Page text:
This chapter provides an understanding of the way the U.S. Supreme Court deals with cases which is governed by certain judicial and legal criteria and procedures that shape the ultimate decisions it makes. It looks at some examples in detail, in which one can see the process by which the personal, the judicial and the political are interwoven in some of the Court's most important cases. The chapter examines the formal powers and procedures of the Court, in order to gain an understanding of how this unique institution operates. It illustrates the American court system and also lists the various categories of appellate jurisdiction. The chapter also provides information on other important concepts, namely, case procedures, amicus briefs, case conference, the Court's Opinion and Multiple Opinions, and the Court's Decision.

in The United States Supreme Court
Geoffrey K. Roberts

The political system of the Federal Republic is sometimes described as 'chancellor democracy', because of the dominant role occupied by the chancellor in that political system. This chapter surveys the way in which the Basic Law provides the political instruments that permit the chancellor to play such a dominant role. It examines the constraints on the chancellor's political authority, such as those associated with the necessity to form governing coalitions, and discusses the roles of the cabinet and civil service, and other agencies within government. Compared to the chancellor, and in contrast to the situation in the Weimar Republic, the status of the federal president is very limited. The chapter presents a review of the office of federal president as a prelude to closer examination of that of federal chancellor. A detailed consideration of the process of forming coalition governments is also provided.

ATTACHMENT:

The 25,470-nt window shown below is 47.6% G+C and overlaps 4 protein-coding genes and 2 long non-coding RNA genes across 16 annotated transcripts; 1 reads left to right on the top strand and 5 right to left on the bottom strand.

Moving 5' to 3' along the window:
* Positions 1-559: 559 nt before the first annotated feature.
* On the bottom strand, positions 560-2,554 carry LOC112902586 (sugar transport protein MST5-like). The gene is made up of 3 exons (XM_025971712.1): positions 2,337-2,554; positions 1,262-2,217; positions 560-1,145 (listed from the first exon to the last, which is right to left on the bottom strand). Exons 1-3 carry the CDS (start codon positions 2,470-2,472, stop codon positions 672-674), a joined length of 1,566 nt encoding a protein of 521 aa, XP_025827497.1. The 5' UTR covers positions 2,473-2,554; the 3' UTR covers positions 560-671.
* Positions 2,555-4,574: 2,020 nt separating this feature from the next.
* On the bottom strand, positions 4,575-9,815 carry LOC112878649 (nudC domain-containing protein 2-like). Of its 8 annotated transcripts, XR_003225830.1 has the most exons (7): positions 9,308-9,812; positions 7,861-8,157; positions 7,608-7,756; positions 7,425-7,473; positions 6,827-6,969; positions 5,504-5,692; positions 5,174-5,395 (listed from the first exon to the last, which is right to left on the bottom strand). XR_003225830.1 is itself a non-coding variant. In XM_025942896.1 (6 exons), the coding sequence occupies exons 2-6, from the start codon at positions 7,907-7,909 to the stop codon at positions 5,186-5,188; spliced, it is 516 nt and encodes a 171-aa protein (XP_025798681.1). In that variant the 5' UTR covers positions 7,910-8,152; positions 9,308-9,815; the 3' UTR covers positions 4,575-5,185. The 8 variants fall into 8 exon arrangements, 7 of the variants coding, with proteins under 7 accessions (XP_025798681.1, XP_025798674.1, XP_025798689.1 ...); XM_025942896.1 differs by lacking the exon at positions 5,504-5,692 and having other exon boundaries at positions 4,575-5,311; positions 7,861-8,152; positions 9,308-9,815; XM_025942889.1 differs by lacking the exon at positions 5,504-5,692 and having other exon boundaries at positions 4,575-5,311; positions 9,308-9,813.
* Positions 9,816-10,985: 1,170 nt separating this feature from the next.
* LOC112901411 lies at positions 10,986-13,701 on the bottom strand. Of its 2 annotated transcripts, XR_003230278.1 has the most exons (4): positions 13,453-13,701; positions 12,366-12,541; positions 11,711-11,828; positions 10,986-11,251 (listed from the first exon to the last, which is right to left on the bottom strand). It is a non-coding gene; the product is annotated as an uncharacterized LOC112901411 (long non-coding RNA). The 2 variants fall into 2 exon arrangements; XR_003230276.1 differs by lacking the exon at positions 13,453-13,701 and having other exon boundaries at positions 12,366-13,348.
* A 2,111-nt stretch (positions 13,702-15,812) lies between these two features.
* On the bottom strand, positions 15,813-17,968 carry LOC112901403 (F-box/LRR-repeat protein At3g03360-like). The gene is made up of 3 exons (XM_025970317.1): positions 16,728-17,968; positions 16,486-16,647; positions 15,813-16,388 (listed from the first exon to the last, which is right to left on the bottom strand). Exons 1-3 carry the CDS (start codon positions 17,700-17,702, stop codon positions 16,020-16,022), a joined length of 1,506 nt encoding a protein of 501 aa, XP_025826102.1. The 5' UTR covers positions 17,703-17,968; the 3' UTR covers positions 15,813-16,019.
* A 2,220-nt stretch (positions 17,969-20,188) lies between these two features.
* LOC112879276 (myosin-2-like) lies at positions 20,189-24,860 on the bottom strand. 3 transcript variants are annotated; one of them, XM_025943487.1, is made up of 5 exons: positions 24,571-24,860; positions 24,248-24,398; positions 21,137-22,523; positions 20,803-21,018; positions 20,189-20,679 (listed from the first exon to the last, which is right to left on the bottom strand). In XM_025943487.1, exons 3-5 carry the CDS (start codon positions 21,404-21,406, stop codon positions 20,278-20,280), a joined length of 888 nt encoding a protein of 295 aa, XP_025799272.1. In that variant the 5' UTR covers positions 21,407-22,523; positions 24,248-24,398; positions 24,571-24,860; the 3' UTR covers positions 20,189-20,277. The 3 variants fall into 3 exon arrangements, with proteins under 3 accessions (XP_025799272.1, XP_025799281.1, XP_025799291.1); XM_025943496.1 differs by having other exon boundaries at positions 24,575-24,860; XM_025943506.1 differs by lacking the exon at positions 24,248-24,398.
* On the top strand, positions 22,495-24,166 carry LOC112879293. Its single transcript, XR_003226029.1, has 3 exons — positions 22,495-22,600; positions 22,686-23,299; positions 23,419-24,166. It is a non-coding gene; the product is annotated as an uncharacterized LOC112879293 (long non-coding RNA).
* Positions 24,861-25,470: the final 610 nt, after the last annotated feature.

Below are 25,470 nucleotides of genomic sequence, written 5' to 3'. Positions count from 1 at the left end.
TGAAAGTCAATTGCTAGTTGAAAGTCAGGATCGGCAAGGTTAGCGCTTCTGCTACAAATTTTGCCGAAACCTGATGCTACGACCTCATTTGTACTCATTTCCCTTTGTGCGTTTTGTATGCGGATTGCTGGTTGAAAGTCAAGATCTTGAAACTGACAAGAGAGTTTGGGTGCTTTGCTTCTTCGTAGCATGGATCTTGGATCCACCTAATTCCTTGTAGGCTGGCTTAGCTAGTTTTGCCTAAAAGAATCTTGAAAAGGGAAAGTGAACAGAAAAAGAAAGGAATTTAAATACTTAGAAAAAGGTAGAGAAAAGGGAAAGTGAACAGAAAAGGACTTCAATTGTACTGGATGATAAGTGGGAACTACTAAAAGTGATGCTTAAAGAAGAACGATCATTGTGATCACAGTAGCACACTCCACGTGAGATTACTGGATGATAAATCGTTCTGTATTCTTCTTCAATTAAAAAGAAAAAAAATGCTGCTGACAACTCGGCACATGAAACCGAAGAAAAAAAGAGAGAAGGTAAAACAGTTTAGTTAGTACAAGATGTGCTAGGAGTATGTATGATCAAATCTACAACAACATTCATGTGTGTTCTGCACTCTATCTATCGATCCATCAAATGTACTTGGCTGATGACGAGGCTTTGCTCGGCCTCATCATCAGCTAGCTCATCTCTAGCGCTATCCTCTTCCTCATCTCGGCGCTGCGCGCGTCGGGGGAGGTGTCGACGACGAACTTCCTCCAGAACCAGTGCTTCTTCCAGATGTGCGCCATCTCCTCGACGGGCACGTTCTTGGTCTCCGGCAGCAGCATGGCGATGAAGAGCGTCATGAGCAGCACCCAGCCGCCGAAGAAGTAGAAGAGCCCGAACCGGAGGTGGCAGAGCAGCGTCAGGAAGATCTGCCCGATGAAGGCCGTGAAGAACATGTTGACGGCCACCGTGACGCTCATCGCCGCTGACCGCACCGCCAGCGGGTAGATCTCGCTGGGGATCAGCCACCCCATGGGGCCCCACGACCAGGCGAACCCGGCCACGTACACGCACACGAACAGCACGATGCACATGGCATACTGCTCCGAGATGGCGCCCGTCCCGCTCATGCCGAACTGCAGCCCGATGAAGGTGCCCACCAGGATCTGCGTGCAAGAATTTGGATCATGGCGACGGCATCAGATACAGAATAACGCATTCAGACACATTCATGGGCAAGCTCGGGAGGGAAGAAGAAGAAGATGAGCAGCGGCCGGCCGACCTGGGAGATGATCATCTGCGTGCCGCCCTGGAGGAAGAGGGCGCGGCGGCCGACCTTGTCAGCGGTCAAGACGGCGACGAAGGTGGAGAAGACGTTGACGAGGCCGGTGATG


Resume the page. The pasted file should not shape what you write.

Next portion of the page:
in German politics today (third edition)
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Routes away from crisis
Tom Gallagher

Germany has risen to assume the leadership of the EU. Although it enjoys immunity from the pain of much of the rest of the eurozone, the future of the single currency and perhaps of the wider Union itself seems largely to be in its hands. For much of the crisis, Germany has wished to direct Europe's financial affairs through a form of eurozone governance that primarily benefits Germany irrespective of the damage done to a mounting list of eurozone countries unable to insulate themselves from it. Europhile leaders may have pioneered a European unification concept in the 1950s which gave the EU momentum until the end of the Cold War. But financial crises from that of the Balkans in the early 1990s to the extended financial one have revealed how deep its limitations are in carrying out its own projects or resolving difficulties arising from chronic design faults.

in Europe’s path to crisis
Geoffrey K. Roberts

This chapter describes the events of the fateful years 1989 and 1990, which led to reunification, in three phases: the downfall of the old regime in the GDR; the period of adjustment and transition to a democratic regime in Germany; and the process and consequences of reunification itself. The Basic Law contained its final provision Article 146, which would have involved the termination of both German states when a reunified Germany was created, under some new constitution. The employment of Article 23 avoided the need to create a totally new constitution for reunited Germany. The reunification of Germany is important to an understanding of the German political system for two reasons. It has changed the size of the Federal Republic of Germany and affected its political institutions. It has also affected the political agenda, so that new problems have arisen since 1990.